The Royal Society of Chemistry is inviting the public to devise a successful ending to the greatest-ever cinema cliff-hanger to mark the 40th birthday next year of The Italian Job made in 1969.
The promotion will also celebrate the creation 100 years earlier, in 1869, of the great Periodic Table of Elements which includes element number 79, Au (gold).
The RSC wants to know how the heist team who pulled The Italian Job might have managed to save their lives and rescue stacks of gold bars in a bus see-sawing precariously on the edge of an Italian mountain.
The competition prize, a three-night stay for two in Turin, scene of the robbery, will be provided in spring 2009, coinciding with the fortieth anniversary of the making of the heist film which starred Michael Caine.
The challenge is being staged to draw attention to gold - much in demand recently - and the other 116 elements in the celebrated, and vitally important, Periodic Table of Elements, first composed by the great Russian chemistry professor Dmitri Mendeleyev.
In the film, which has over the years gained cult status, crook Charlie Croker (Michael Caine), optimistically declares in the last line, from the floor of the tipping bus: "Hang on lads - I've got an idea!"
The Royal Society of Chemistry is asking the public to offer explanations of how Croker and his team might have succeeded in unloading the gold bars from the far end of the bus without losing their own lives in the process.
The RSC stresses that it in running the competition it does not condone the fictional bullion heist and regards the competition only as a scientific and logical challenge.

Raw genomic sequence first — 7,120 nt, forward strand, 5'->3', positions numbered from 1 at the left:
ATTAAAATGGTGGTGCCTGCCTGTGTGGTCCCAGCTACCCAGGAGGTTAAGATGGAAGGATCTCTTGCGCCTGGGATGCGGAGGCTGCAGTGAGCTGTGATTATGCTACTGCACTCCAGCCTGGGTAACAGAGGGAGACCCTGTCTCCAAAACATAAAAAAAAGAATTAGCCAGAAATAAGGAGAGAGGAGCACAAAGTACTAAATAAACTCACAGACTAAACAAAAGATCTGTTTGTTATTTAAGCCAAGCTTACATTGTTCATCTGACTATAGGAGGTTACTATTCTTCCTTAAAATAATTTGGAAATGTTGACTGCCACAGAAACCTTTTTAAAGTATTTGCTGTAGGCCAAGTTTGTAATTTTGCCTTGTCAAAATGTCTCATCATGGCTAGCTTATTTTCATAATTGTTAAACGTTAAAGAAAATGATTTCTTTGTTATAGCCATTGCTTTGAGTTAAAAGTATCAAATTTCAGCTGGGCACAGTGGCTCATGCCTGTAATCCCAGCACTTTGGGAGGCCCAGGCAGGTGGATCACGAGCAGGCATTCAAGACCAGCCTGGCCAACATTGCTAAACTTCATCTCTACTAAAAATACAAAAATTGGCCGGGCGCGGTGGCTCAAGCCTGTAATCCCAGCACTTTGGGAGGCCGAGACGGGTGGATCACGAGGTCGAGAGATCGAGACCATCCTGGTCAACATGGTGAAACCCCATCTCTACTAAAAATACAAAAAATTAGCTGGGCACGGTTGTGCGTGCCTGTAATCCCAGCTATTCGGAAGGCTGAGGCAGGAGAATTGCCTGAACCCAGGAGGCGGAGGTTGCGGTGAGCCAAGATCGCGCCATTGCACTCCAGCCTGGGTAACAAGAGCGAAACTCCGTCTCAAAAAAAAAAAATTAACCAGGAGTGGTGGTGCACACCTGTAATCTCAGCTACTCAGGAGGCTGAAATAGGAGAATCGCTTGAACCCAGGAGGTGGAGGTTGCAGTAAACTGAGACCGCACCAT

Chief executive of the RSC, Richard Pike, said today: "Over the four decades since the film was released it has become the most popular robbery movie produced, with an ending that left the audience literally in a state of memorable suspense. It would be a challenging exercise in logical thinking to see if the situation could have been saved. We see this as a call for clear and creative scientific and engineering thought under pressure.
"We will never know if Charlie Croker came up with the answer to his own team's dilemma but we can at least try to work out how the potentially fatal task might have been managed in the desperate conditions."
The RSC will announce the winner of the competition, and publish the entries, on 8 January 2009. Deadline for entries, which should include diagrams and full details, is 1 January 2009.
Submission can be made by email to Jon Edwards or by hard mail to "Cliffhanger solution", Royal Society of Chemistry, Burlington House, Piccadilly, London W1J OBA
Submissions must be based upon the principles of serious scientific rigour
Submissions must include a description of not less than 150 words of the method of rescue, plus detailed image/s to complement the claims.
Entrants must assume that 30 minutes after Croker's declaration the bus will plunge.
Entrants must explain all assumptions made e.g. the individual weights of the passengers, weight of gold bars and the length of the vehicle.
Workings for all maths-based solutions must be demonstrated.
The judges will not accept any solutions that involve the employment of a helicopter.
Solutions should be based upon the schematic right: